The rise of the digital age has brought transformation at both the individual and societal levels. With constantly changing forms of technology literally at our fingertips, we must continually learn new ways to access information and connect with one another. This 24/7 access to people and things all over the world with a simple click of a button has given rise to a culture of instant gratification. Expectations of rapid response have increased demands on education professionals, who are required to evolve with their students and “meet them where they are” whenever possible. Advising personnel daily face new challenges to meet student needs and often feel pressured to move at a pace that may feel too rapid to produce optimal outcomes.
How can advisors do their best for students in an era of instAdvising? How can advisors foster development of effective decision-making and problem-solving skills when there is so much emphasis on speed and efficiency? How can advisors juggle setting appropriate boundaries and managing student expectations in ways that are healthy for all, while still meeting the expectations of their institutions?
In this Webinar, three advisors who received outstanding accolades for their presentations on this topic at the 2017 NACADA Annual Conference team up to share their ideas and expertise. They will discuss ways that advisors and their students experience the phenomenon of instant gratification in their educational settings. They will share strategies to create advising relationships that facilitate learning and foster student empowerment. And they will consider tools that can utilize instant gratification to help students stay on track and feel more investment in the work advisors do with them. Participants will leave with a resource packet that they will be able to utilize with their colleagues and refer to when working with students on their own campuses.
Academic Advising Core Competencies that will be addressed in this presentation include:
C4 – Understanding of academic advising approaches and strategies
I5 – Knowledge of the characteristics, needs, and experiences of major and emerging student populations
R2 – Ability to create rapport and build academic advising relationships
R4 – Ability to plan and conduct successful advising interactions
R6 – Ability to facilitate problem solving, decision-making, meaning-making, planning, and goal-setting
Jessie Karner, Assistant Director of Academic Advising, Worcester Polytechnic Institute
Jessie Karner serves as an Academic Advisor for a caseload of students and as an Academic Coach for warning/probation students. She also supervises Community Advisors, who help first year students transition to campus. In working with these populations, Jessie has noticed that instant gratification has affected student life, and it has prompted her research into how advisors can use this culture of instant gratification to their advantage. Her 2017 NACADA Annual Conference presentation, Put Me In, Coach... Oh Wait I'm Not Ready! Working with Self-Sabotaging Students, drew a large audience; attendees described her as “an engaging and humorous speaker” who provided “informative theory and techniques that can be applied immediately” and “good practical suggestions.”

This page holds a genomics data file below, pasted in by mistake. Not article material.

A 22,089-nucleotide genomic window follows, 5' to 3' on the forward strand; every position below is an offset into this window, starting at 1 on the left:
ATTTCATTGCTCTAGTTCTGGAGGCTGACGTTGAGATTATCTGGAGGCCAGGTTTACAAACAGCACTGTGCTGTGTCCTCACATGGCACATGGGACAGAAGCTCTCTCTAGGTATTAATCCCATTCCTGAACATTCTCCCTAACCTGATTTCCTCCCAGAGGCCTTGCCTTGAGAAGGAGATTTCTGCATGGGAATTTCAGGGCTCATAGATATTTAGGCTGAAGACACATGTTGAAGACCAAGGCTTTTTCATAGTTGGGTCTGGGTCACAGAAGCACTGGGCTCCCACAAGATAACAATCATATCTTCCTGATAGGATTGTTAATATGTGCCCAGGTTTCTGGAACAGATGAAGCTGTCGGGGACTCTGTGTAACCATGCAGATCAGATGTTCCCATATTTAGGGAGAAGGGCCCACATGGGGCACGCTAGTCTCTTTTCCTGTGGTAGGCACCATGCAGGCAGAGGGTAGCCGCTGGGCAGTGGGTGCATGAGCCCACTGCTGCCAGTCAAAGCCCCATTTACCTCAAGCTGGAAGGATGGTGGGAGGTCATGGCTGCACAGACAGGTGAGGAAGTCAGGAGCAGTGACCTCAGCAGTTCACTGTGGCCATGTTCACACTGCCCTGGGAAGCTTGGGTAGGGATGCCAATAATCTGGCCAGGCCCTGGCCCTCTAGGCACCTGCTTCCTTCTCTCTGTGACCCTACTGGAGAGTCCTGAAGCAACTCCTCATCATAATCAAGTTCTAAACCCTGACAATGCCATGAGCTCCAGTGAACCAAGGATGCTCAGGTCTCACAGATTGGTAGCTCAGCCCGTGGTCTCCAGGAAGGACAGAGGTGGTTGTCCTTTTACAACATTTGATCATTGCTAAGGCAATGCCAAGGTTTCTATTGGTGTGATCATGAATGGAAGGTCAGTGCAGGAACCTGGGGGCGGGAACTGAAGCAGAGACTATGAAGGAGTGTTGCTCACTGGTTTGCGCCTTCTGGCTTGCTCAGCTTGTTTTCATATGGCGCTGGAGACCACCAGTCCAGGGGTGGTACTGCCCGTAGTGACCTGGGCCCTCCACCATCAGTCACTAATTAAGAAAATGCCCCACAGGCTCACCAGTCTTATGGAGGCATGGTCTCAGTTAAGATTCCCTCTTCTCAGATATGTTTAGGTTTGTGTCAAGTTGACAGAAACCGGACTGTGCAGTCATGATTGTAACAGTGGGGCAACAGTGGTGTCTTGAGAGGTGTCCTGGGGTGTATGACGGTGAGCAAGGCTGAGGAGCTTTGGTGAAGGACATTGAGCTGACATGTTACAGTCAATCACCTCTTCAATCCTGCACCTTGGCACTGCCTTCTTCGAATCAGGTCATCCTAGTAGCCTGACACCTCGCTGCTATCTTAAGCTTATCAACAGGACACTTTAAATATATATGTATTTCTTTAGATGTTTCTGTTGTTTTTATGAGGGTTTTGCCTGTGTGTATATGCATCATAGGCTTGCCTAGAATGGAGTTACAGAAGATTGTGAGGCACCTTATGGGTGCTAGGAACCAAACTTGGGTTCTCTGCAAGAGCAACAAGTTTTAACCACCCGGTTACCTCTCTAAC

Samantha Patente, Academic Advisor I, Columbia Southern University
Samantha Patente has 15 years of experience in customer service, which helped prepare her for her initial role of Student Support Specialist at Columbia Southern University that she accepted in 2015. When Samantha was promoted in 2016 to her current role of Academic Advisor I, she advised new and transfer students pursuing their undergraduate degree. She then transitioned to advising first time degree seeking students who enroll full time in 2017. In her time as an Advisor, Samantha has encountered multiple situations with students centered around instant gratification, as well as in her own need to complete daily tasks, which led to the idea for the presentation, Advising in an Era of Instant Gratification. Samantha, joined by Stacy, began working on this presentation in February 2017, and they have improved upon the original concept since then. With the help of additional student–advisor interaction, and the opportunity to present multiple times, including at the 2017 NACADA Region 4 Conference, Columbia Southern University’s 2017 Advisor Retreat, and the 2017 NACADA Annual Conference, Samantha and Stacy have worked to perfect this presentation, as well as the “Pathway to Empowerment.”
Stacy Ramsey, Academic Advisor II, Columbia Southern University
Stacy Ramsey has over 15 years of experience in education incorporating experiential learning and behavior management techniques that combine active learning with concrete experiences. From 2015-2017, she advised new and transfer students in both undergraduate and graduate degree programs. In April 2017, Stacy transitioned to advising primarily First Time Full Time students within the College of Business. Throughout Stacy’s advising career she noted a trend in the Advisor-Student relationship. When she was able to take the time to build meaningful relationships with her students based on trust and mutual respect, teach them the steps to be successful, her students became empowered to make their own educational decisions successfully and independently. This idea is what piloted her development of the “The Pathway to Empowerment” document. Through collaboration with her colleagues and partnership with Samantha Patente, the creation of the Advising in an Era of Instant Gratification presentation was born.
The combination of both Samantha and Stacy’s professional and personal experience led to the collaboration and creation of their 2017 NACADA Annual Conference presentation, Advising in an Era of Instant Gratification. This presentation was one of the top ten of the conference in both attendance and evaluation.